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1989, Starring Michael Ironside, Lisa Langlois, Christopher Plummer, Stefan Wodoslawsky. Directed by Jean-Claude Lord.

In Quebec during the 1940s and 1950s, more than 1500 unadopted children living in Catholic orphanages were given false medical diagnoses and illegally interned in mental hospitals. Under former Premier Maurice Duplessis, the Quebec government was able to secure major federal funding for their care, and the children were exposed to atrocities including electroshock therapy, excessive medication, and lobotomy experiments. The test subjects have since become known as the Duplessis Orphans.

In 1957, only a few short years after the Duplessis incident, an American doctor named Ewen Cameron began experimenting with "psychic driving" at Allan Memorial Institute in Montreal. Using LSD, various paralytic drugs and electroshock therapy, Cameron believed he could erase existing memories and completely rebuild his patient's psyches. Allegedly funded by the CIA under their "MKULTRA" program, Cameron's atrocities have since been dramatized in the CBC TV film The Sleep Room.

When each of these violations came to light, they proved a distressing reminder of the "medical experiments" carried out in Germany under Nazi rule. Today the memories of these grim periods in Canadian history live on as a source of paranoia found in many Canadian movies, most notably in Quebec film. Movies like Leolo and Dans le Ventre du Dragon exploit audience fears of an uncaring government treating their citizens like laboratory rats, and this sentiment has seeped into several of David Cronenberg's films as well, manifested as foreboding and sinister medical buildings.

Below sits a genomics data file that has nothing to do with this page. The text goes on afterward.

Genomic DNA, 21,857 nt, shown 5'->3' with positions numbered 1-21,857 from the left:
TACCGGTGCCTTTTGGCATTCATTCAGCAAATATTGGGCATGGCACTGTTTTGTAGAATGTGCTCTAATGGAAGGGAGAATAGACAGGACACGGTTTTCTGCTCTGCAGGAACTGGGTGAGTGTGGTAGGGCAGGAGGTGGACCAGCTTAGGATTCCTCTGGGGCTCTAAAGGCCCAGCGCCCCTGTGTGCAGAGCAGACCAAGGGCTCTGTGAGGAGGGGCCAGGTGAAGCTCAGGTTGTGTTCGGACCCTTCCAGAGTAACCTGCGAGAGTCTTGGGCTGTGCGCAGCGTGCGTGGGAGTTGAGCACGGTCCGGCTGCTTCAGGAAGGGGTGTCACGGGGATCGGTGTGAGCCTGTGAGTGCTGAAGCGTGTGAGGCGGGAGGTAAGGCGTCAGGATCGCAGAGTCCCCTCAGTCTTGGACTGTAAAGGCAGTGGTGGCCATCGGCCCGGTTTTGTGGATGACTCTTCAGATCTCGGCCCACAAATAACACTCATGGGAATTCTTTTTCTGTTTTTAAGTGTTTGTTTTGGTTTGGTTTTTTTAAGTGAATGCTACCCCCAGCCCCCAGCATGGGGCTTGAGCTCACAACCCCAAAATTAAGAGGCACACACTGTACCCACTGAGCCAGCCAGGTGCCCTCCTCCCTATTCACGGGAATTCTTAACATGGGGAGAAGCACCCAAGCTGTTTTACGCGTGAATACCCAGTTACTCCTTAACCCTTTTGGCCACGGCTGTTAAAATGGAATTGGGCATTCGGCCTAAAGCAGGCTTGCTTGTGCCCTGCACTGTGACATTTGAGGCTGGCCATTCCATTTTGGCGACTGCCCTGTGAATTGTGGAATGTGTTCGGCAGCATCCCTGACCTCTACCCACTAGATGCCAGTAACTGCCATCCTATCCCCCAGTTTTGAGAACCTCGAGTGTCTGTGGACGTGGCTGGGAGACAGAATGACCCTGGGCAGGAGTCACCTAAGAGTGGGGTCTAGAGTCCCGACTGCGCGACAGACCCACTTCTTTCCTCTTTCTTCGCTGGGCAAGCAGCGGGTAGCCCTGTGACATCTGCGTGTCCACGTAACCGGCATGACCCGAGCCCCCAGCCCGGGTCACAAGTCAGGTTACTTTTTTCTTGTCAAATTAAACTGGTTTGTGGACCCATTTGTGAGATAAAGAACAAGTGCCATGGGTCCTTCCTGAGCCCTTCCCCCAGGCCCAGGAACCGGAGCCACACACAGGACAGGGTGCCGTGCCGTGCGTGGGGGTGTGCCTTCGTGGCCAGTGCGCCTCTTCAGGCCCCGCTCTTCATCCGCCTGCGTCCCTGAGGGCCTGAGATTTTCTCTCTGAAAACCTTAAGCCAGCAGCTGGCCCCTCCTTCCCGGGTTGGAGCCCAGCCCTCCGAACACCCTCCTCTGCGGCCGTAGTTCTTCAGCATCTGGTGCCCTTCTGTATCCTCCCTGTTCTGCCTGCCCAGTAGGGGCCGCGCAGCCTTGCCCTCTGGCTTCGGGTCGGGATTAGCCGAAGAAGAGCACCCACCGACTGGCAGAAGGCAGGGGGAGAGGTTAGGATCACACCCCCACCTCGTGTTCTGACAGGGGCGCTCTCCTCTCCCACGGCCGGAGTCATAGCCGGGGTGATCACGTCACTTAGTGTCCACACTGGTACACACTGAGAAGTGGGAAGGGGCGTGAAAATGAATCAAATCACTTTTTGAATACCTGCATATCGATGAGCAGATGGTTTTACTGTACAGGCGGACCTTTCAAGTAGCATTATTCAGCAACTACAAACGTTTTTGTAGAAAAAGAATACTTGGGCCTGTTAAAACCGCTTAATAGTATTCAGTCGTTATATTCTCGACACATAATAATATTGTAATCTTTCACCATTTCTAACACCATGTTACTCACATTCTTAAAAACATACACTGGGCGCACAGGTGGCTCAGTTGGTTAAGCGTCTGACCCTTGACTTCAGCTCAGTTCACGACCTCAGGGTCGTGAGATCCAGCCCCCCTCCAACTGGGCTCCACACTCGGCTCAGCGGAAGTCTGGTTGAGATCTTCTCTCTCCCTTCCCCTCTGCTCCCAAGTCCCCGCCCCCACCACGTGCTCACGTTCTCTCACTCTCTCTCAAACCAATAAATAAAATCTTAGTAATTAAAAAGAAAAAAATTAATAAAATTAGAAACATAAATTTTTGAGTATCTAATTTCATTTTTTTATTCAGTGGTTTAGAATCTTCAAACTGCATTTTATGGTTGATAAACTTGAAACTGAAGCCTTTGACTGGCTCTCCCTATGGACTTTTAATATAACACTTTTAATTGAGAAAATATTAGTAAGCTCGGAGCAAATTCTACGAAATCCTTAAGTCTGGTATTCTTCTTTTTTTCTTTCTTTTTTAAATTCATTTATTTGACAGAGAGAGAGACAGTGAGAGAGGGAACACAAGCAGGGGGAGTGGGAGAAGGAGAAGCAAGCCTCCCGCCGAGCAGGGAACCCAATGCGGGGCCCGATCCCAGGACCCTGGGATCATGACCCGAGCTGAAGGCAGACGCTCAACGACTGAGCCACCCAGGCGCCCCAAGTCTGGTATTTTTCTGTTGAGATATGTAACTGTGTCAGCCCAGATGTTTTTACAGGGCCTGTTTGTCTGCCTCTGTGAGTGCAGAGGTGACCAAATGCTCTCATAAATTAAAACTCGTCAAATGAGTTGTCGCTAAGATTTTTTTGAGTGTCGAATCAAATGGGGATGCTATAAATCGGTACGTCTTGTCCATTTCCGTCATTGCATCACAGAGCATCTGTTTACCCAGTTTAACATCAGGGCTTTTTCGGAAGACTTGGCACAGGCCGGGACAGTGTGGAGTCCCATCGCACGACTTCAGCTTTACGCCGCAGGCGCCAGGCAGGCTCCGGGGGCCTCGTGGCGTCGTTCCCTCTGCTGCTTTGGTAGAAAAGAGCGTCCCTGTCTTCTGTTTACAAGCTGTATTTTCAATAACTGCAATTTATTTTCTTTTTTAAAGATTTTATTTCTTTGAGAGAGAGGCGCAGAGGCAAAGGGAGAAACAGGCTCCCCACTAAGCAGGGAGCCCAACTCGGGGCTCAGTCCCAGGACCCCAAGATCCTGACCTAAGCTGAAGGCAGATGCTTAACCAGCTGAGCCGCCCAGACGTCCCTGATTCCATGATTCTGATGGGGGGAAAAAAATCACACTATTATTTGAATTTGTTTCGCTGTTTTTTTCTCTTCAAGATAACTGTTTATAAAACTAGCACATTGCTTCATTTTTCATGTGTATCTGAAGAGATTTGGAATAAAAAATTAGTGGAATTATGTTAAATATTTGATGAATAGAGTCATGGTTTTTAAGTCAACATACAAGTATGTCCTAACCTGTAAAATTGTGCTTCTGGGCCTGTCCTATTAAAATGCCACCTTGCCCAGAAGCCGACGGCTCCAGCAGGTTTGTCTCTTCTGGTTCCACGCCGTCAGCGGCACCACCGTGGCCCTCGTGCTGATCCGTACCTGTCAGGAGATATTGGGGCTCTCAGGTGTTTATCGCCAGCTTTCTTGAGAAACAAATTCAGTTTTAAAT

Although made for an Anglophone straight-to-video market, Quebec science-fiction director Jean Claude Lord's Mindfield also taps into the audience's lingering fears about the the Cameron and Duplessis incidents, focusing on a fictional story built around the MKULTRA brainwashing program. Mindfield stars Michael Ironside in a rare "good guy" role as a police detective fighting the mob and his own repressed electroshock memories.

Hard-boiled Kellen (Ironside) is hard at work organizing a police strike, but keeps getting distracted by vague flashbacks of the mysterious Dr Satorious (Plummer). At one union meeting he finds himself in a heated debate with Sarah, a civil rights lawyer who is currently trying a case against Dr Satorious. Sarah believes Satorious is using a combination of LSD and electroshock therapy to program people to kill, and then wipe their memories clean. Once Kellen reveals that he has been experiment on, Sarah asks him to testify. Kellen doesn't like the idea, but during a shared car ride home, they dubiously forget their past arguments and end up falling in love.

On the way, Sarah stops at a pharmacy to get a prescription filled while Kellen waits in the car. As she steps in the store, so does Bob Champlain (played by Harvey Atkin, voice of the Leon's commercials). Within minutes, four guys in ski masks break in and pull out their guns. When Kellen goes in to buy some cigarettes, he immediately realizes that the place is being robbed, and after another flashback, he pulls out his own gun and starts thinning out their ranks. The remaining crooks grab Bob as a hostage and drag him outside, demanding he tells them where "the key" is. Fearfully, Bob tells them it's in his safe, and is shot before the remaining thugs take off.